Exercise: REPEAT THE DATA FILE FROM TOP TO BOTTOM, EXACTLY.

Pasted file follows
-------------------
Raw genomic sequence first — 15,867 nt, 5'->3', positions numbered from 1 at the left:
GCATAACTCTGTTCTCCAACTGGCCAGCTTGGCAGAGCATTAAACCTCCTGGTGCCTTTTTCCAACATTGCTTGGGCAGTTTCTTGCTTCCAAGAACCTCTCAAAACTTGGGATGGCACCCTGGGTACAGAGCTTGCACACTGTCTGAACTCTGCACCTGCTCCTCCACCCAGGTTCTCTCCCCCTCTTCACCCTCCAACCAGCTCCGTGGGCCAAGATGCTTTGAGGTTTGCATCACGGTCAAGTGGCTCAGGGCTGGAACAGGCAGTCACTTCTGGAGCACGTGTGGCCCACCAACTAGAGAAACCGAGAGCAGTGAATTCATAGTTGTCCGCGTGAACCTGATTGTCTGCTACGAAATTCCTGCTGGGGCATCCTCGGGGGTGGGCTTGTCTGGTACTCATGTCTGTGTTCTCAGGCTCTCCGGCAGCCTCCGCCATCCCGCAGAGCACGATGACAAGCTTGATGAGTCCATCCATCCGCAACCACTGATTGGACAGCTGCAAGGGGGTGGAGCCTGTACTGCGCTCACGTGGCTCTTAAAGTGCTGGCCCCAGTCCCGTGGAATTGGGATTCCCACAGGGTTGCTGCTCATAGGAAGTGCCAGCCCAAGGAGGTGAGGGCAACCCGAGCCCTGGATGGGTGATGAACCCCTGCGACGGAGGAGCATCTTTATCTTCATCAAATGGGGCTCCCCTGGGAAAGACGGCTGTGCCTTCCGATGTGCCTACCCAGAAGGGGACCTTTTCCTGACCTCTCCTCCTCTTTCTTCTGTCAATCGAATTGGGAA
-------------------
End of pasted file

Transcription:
Raw genomic sequence first — 15,867 nt, 5'->3', positions numbered from 1 at the left:
GCATAACTCTGTTCTCCAACTGGCCAGCTTGGCAGAGCATTAAACCTCCTGGTGCCTTTTTCCAACATTGCTTGGGCAGTTTCTTGCTTCCAAGAACCTCTCAAAACTTGGGATGGCACCCTGGGTACAGAGCTTGCACACTGTCTGAACTCTGCACCTGCTCCTCCACCCAGGTTCTCTCCCCCTCTTCACCCTCCAACCAGCTCCGTGGGCCAAGATGCTTTGAGGTTTGCATCACGGTCAAGTGGCTCAGGGCTGGAACAGGCAGTCACTTCTGGAGCACGTGTGGCCCACCAACTAGAGAAACCGAGAGCAGTGAATTCATAGTTGTCCGCGTGAACCTGATTGTCTGCTACGAAATTCCTGCTGGGGCATCCTCGGGGGTGGGCTTGTCTGGTACTCATGTCTGTGTTCTCAGGCTCTCCGGCAGCCTCCGCCATCCCGCAGAGCACGATGACAAGCTTGATGAGTCCATCCATCCGCAACCACTGATTGGACAGCTGCAAGGGGGTGGAGCCTGTACTGCGCTCACGTGGCTCTTAAAGTGCTGGCCCCAGTCCCGTGGAATTGGGATTCCCACAGGGTTGCTGCTCATAGGAAGTGCCAGCCCAAGGAGGTGAGGGCAACCCGAGCCCTGGATGGGTGATGAACCCCTGCGACGGAGGAGCATCTTTATCTTCATCAAATGGGGCTCCCCTGGGAAAGACGGCTGTGCCTTCCGATGTGCCTACCCAGAAGGGGACCTTTTCCTGACCTCTCCTCCTCTTTCTTCTGTCAATCGAATTGGGAA